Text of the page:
GOP Governors’ “friend of the court” brief support Governor Reeves, AG Fitch’s position on behalf of Mississippi. 

Last week, Thirteen Republican Governors filed an amicus brief asking the U.S. Supreme Court to overturn Roe v. Wade and other abortion cases. The officials ask the court to let states make their own rules on abortions that take place after 15 weeks.

The “friend of the court” brief was filed by South Carolina Governor Henry McMaster in the Mississippi abortion case.

“The time has come to return the question of abortion to where it belongs—with the States,” they wrote in the filing.

This takes place after the Supreme Court made the decision to take up Mississippi’s 15-week abortion ban in May of this year.

“We support the petition to the Supreme Court because similar to Mississippi’s law, Utah’s law prohibiting elective abortions after 18 weeks is constitutional. Nothing in the Constitution prevents states from enacting reasonable measures to safeguard the dignity of all human beings, including the unborn,” Utah Solicitor General Melissa Holyoak said in a statement to FOX 13 on Thursday.

In late July, Mississippi’s Attorney General Fitch filed a brief in Dobbs v. Jackson Women’s Health abortion ban case. AG Fitch defended the right of the people to pass laws that will protect the unborn as well as women’s health.

Fitch asks the Court to consider the policy and cultural shifts that have occurred in the decades since Roe. The AG argues that science and society have changed since Roe v. Wade and that the Legislature should respond to those advances.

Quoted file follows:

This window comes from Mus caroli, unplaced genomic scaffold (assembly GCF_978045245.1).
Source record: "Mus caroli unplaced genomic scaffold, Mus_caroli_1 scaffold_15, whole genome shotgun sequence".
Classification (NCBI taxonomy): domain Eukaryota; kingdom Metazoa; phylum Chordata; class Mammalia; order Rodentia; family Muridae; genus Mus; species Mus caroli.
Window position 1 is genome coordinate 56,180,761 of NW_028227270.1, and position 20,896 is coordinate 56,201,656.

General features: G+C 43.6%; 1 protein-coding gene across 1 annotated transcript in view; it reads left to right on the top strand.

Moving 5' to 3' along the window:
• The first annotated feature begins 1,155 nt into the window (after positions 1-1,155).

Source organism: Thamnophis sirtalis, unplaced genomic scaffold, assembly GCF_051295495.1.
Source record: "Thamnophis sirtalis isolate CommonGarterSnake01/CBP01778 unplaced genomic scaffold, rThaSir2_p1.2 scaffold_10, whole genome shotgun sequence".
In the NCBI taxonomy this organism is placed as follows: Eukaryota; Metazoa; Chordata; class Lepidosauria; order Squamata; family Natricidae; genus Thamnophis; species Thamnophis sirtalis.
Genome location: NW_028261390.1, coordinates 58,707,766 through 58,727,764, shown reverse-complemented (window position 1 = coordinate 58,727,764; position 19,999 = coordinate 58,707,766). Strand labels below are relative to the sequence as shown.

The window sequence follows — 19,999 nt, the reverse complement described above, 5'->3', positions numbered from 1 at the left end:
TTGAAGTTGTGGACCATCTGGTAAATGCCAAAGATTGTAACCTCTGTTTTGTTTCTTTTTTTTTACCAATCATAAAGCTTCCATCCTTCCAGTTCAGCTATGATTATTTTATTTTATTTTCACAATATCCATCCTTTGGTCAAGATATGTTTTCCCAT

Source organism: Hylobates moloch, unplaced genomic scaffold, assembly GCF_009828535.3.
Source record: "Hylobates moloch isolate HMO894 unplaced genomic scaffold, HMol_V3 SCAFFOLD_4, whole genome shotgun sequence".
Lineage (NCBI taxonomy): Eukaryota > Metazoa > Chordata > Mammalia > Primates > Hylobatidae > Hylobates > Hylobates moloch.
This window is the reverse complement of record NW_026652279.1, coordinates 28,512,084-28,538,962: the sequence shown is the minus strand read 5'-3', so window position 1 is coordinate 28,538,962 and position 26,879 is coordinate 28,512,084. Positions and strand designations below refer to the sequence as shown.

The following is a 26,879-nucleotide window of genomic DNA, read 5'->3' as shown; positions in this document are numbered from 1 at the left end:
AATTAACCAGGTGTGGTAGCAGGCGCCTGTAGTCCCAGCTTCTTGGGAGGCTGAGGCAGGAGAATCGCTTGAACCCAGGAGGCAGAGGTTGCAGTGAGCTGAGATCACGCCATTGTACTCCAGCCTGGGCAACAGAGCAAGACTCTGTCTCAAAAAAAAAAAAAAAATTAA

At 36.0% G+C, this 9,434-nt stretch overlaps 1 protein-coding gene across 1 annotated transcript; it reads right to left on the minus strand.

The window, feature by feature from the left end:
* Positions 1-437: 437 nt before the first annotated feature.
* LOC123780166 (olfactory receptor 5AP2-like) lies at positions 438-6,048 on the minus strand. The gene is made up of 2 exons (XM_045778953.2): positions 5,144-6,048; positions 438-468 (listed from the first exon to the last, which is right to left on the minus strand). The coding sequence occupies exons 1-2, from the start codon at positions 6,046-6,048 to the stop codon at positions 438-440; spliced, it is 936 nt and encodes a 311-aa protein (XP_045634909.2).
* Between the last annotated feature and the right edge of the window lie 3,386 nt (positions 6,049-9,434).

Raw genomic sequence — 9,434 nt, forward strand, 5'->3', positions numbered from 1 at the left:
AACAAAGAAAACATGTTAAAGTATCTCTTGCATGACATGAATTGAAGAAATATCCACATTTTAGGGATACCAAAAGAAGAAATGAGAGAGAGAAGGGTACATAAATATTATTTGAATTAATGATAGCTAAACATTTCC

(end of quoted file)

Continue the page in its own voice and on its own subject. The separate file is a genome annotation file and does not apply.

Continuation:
Governor Tate Reeves told CNN’s Jake Tapper on “State of the Union” that the question is not are you going to overturn Roe v. Wade, but rather has the science changed.

“Therefore, it makes sense for the court to review their decisions from the past and this is a vehicle in which for them to do it,” Reeves said.

The thirteen Republican Governors supporting Mississippi’s Governor Reeves and AG Fitch called upon the Supreme Court to overturn its precedent allowing abortion by filing a brief in the case concerning Mississippi’s abortion ban.

“This challenge to Mississippi’s 15-week law presents the court with an opportunity to remedy those problems by reconsidering and overruling their source — Roe v. Wade and Planned Parenthood of Southeastern Pennsylvania v. Casey. Unlawful from the day each was decided, both have kept Amici States in continual litigation as the Court changes the constitutional test and rules,” according to the brief.

Governors from Alabama, Arizona, Arkansas, Florida, Georgia, Idaho, Iowa, Missouri, Montana, Oklahoma, Texas, and Utah joined South Carolina in signing onto the brief. Many of these states have already passed their own laws which heavily restricts abortion.

“For too long, the Federal Government has dived into issues reserved to the States under the Constitution. Although those forays usually come from the political branches, they have, on occasion, come from this Court as well,” the governors wrote. “Roe and Casey are quintessential examples of such misadventures.”